More than a year ago, interior designers Young Huh and Jessica Davis, owner of Atelier Davis, began a series of phone calls in which they envisioned the creation of a new kind of space within the design industry—one dedicated specifically to students, makers and professionals who identified as Asian-American and Pacific Islander. It was a conversation that started in the wake of the devastating spa shooting that took place in Atlanta in March 2021, when a gunman took the lives of six women of Asian descent in a racially motivated attack. Amid the massive spike in anti-Asian crimes during the pandemic and the resulting Stop Asian Hate campaign, Huh and Davis looked closer to home and realized the design community needed a place for its AAPI members to commune, seek support and lift each other up.
This week, that vision finally came to fruition. The newly debuted Asian American and Pacific Islander Design Alliance held a public launch and panel discussion at the Schumacher showroom in the D&D Building in New York, in an event that served as the founding group’s first opportunity to put out the call to the design community for members and set the wheels in motion for future programming and events.
“Especially in the decorating field, it felt like there were so few of us, I didn’t even know how to reach out to people,” says Huh. “This was a way for us to gather and say, ‘Who’s out there?’”
As the packed launch event demonstrated, a broad swath of design students and professionals felt the same way and had come out to hear from several of AAPIDA’s founding members, including Huh herself, lighting designer Rosie Li, interior designer Jean Liu and Elle Decor and Town & Country contributing editor William Li, in a conversation moderated by Domino contributing editor and Interior Define creative director Benjamin Reynaert and organized with help from fellow member Go Kasai. The group discussed their experiences in the industry as AAPI designers and editors, and outlined the alliance’s mission statement and goals, which are aligned across five pillars: advocacy, awareness, collaboration, dialogue and mentorship.
Part of the importance of creating the organization is to provide AAPI design professionals with a place to simply congregate and discuss issues they face during their day-to-day work—a situation Huh found herself in earlier this year when an encounter in the Holly Hunt showroom left her on the receiving end of microaggressions and general disregard, despite her stature in the industry and as a frequent partner of the D&D building.
“That’s definitely an example of why such organizations exist—so that there is a forum to talk about this, not only on behalf of AAPI design professionals, but also for when we talk to Holly Hunt on their end, as they also feel like they need a place for their employees to talk about sensitivity training, diversity training and support for their colleagues,” says Huh. “It’s an ongoing discussion about everyone having more support and more visibility around the work they do.”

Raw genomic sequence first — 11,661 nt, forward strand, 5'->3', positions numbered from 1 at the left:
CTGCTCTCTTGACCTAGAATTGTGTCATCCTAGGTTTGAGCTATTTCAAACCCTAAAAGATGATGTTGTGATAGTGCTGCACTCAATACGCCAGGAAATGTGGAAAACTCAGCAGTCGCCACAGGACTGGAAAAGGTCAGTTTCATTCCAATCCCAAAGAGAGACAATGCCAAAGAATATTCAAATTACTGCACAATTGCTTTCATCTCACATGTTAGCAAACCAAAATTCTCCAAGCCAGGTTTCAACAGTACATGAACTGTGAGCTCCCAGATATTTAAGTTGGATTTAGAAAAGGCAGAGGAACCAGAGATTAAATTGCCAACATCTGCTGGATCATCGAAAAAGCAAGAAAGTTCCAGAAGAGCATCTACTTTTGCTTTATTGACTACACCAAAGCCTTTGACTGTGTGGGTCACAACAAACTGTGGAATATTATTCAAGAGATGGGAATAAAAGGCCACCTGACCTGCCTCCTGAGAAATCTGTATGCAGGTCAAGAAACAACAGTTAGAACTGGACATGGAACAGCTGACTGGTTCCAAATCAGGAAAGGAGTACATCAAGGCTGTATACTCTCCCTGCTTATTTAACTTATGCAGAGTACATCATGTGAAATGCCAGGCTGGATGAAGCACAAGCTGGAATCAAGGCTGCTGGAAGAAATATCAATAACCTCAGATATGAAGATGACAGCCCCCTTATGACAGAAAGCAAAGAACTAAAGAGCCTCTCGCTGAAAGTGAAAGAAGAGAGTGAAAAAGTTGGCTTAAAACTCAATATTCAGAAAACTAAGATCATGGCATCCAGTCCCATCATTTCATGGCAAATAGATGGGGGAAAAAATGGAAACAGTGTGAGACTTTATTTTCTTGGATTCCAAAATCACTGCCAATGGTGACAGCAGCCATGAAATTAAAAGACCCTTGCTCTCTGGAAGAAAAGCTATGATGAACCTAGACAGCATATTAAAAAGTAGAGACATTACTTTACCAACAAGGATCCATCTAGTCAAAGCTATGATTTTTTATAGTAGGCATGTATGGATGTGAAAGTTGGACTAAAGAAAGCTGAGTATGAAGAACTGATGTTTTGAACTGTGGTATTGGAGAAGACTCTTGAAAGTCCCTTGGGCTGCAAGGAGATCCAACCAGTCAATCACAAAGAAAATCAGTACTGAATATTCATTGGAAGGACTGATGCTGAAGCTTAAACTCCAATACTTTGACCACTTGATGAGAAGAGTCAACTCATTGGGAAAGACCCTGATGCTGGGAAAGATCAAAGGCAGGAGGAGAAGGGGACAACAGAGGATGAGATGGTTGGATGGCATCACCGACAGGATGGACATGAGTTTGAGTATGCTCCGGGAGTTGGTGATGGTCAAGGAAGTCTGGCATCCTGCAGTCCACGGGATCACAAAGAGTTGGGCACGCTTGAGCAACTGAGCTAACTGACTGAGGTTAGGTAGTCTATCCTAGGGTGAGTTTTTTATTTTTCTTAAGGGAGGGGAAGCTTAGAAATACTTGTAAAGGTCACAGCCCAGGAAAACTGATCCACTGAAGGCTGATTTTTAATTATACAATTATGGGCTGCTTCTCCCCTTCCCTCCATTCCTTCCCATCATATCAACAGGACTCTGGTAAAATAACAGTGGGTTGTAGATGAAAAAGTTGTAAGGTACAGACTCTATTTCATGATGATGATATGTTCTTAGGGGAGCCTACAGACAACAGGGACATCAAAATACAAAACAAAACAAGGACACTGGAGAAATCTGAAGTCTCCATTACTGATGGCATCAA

As Reynaert pointed out, the lack of Asian representation in design isn’t reflective of the vast array of talented AAPI designers and makers that exist in the community—and as an editorial voice in the industry, he believes the alliance is the first step in bridging the gap.
“It’s time for a more formal organization to create a support network and space for dialogue within this community as well as be a resource for all in the design industry,” says Reynaert. “My hope is that the formation of the AAPIDA can be the first step toward creating more visibility and recognition within the interior design community.”
To that end, one of the group’s biggest goals is to meet design professionals earlier in their careers and to ensure continued support and success as they advance in the industry. As fellow founding member Joanne Lee, co-founder and CMO of Dowel Furniture, says, starting her business years ago alongside her brother was a lonely experience, as the pair—born and raised in the Philippines—entered the industry without many contacts in the U.S.
“What I hope this group is able to accomplish is for someone starting a business now in our industry to be able to say, ‘Oh, I should reach out to AAPIDA to get some advice and network within the community to help me get started,’” says Lee. “I want them to consider us as a resource for growing and encouraging the AAPI community in design.”
Through programming like mentorships, seminars, workshops and networking events, the alliance’s founding members hope to create new pipelines for early career design professionals to enter the industry with one another’s support. “The diversity of the design industry needs to be showcased so ideas from all parts of the community can be represented,” says William Li. “We can be the group that fosters these conversations.”
The organization’s most immediate priorities include building membership and awareness of the growing group. Already, following the initial launch event, the AAPIDA has received interest from designers in Los Angeles, San Francisco and Texas, where Huh hopes they’ll be able to open new chapters and build the organization’s reach nationwide, ultimately fostering the next generation of AAPI designers.
“Wouldn’t it be great if a design student was like, ‘I’m going to reach out to the AAPIDA to look at job postings, to figure out how to network better, or for some emotional support around feeling very alone in this industry?’” says Huh. “I think that would be really wonderful if this could be a resource in that way, because that’s the kind of support I would have wished for, and we want to be able to provide it.”
Homepage image: Young Huh designed an exuberant artist’s retreat for the Kips Bay Decorator Show House in New York. | Brittany Ambridge